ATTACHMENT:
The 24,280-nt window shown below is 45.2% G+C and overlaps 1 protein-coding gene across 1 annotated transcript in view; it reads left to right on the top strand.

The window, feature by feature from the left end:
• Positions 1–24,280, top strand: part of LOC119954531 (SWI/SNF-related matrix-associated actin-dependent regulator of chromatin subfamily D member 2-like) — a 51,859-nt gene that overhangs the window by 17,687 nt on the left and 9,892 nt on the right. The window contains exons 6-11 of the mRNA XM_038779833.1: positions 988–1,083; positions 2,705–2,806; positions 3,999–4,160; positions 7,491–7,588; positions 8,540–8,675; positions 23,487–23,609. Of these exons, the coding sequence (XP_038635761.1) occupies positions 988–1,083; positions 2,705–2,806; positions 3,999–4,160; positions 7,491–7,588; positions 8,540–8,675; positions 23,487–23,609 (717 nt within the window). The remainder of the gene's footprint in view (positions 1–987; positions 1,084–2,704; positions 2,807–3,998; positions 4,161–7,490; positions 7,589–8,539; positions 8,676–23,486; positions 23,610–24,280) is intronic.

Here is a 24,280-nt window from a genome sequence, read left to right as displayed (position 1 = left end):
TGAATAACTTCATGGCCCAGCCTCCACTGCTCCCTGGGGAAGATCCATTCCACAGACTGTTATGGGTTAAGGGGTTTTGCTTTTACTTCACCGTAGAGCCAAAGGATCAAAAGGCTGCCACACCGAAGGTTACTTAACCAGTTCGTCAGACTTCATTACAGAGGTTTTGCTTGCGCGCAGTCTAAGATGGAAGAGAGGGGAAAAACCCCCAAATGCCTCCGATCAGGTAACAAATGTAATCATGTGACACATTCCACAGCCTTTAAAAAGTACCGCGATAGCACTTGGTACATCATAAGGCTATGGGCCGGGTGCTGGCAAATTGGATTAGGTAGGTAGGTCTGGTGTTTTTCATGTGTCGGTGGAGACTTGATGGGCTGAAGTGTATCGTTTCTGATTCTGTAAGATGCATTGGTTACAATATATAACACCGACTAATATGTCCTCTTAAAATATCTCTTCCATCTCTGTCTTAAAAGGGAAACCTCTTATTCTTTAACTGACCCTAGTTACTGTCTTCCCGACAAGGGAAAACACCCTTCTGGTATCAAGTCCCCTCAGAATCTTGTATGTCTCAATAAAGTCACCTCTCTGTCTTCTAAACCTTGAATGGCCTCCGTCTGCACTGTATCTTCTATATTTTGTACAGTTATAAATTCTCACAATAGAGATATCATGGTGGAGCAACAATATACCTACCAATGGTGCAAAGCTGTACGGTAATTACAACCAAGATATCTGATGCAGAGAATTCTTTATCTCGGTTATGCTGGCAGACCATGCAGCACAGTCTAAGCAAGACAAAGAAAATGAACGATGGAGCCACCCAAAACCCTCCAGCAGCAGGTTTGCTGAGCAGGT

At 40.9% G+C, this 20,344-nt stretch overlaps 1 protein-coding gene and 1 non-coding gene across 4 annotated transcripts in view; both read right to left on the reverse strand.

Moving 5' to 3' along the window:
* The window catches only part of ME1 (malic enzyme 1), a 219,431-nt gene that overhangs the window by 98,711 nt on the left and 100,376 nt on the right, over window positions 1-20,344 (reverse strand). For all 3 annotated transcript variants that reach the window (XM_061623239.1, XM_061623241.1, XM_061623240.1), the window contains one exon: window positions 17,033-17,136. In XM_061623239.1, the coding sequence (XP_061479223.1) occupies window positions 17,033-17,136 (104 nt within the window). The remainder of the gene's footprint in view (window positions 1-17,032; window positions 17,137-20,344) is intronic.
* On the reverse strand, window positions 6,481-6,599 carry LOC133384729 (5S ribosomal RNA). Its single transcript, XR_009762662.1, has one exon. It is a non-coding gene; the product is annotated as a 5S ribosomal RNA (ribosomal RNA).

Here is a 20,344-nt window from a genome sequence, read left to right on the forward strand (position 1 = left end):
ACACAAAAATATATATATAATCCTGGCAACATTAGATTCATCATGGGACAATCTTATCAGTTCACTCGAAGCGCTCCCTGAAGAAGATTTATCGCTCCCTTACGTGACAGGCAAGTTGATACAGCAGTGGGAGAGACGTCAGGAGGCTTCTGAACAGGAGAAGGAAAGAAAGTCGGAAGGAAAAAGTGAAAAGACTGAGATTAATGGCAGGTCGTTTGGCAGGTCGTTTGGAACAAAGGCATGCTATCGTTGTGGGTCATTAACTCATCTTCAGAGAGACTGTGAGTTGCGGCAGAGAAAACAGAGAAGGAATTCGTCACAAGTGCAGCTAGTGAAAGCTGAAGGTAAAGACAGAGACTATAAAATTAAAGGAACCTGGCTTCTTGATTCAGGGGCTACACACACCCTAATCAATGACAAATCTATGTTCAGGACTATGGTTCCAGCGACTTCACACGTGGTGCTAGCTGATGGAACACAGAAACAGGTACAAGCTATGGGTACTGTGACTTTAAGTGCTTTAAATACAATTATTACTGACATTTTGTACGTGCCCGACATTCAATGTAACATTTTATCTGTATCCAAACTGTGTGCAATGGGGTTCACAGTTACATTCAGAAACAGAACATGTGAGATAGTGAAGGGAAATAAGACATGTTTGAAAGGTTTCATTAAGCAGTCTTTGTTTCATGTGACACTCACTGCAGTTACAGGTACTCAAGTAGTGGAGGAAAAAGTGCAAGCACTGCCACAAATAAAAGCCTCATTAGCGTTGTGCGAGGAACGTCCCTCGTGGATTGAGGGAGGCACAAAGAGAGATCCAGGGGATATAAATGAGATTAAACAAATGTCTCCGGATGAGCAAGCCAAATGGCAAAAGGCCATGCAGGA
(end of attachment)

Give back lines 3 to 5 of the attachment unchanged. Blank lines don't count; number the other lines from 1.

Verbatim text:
• Positions 1–24,280, top strand: part of LOC119954531 (SWI/SNF-related matrix-associated actin-dependent regulator of chromatin subfamily D member 2-like) — a 51,859-nt gene that overhangs the window by 17,687 nt on the left and 9,892 nt on the right. The window contains exons 6-11 of the mRNA XM_038779833.1: positions 988–1,083; positions 2,705–2,806; positions 3,999–4,160; positions 7,491–7,588; positions 8,540–8,675; positions 23,487–23,609. Of these exons, the coding sequence (XP_038635761.1) occupies positions 988–1,083; positions 2,705–2,806; positions 3,999–4,160; positions 7,491–7,588; positions 8,540–8,675; positions 23,487–23,609 (717 nt within the window). The remainder of the gene's footprint in view (positions 1–987; positions 1,084–2,704; positions 2,807–3,998; positions 4,161–7,490; positions 7,589–8,539; positions 8,676–23,486; positions 23,610–24,280) is intronic.

Here is a 24,280-nt window from a genome sequence, read left to right as displayed (position 1 = left end):
TGAATAACTTCATGGCCCAGCCTCCACTGCTCCCTGGGGAAGATCCATTCCACAGACTGTTATGGGTTAAGGGGTTTTGCTTTTACTTCACCGTAGAGCCAAAGGATCAAAAGGCTGCCACACCGAAGGTTACTTAACCAGTTCGTCAGACTTCATTACAGAGGTTTTGCTTGCGCGCAGTCTAAGATGGAAGAGAGGGGAAAAACCCCCAAATGCCTCCGATCAGGTAACAAATGTAATCATGTGACACATTCCACAGCCTTTAAAAAGTACCGCGATAGCACTTGGTACATCATAAGGCTATGGGCCGGGTGCTGGCAAATTGGATTAGGTAGGTAGGTCTGGTGTTTTTCATGTGTCGGTGGAGACTTGATGGGCTGAAGTGTATCGTTTCTGATTCTGTAAGATGCATTGGTTACAATATATAACACCGACTAATATGTCCTCTTAAAATATCTCTTCCATCTCTGTCTTAAAAGGGAAACCTCTTATTCTTTAACTGACCCTAGTTACTGTCTTCCCGACAAGGGAAAACACCCTTCTGGTATCAAGTCCCCTCAGAATCTTGTATGTCTCAATAAAGTCACCTCTCTGTCTTCTAAACCTTGAATGGCCTCCGTCTGCACTGTATCTTCTATATTTTGTACAGTTATAAATTCTCACAATAGAGATATCATGGTGGAGCAACAATATACCTACCAATGGTGCAAAGCTGTACGGTAATTACAACCAAGATATCTGATGCAGAGAATTCTTTATCTCGGTTATGCTGGCAGACCATGCAGCACAGTCTAAGCAAGACAAAGAAAATGAACGATGGAGCCACCCAAAACCCTCCAGCAGCAGGTTTGCTGAGCAGGT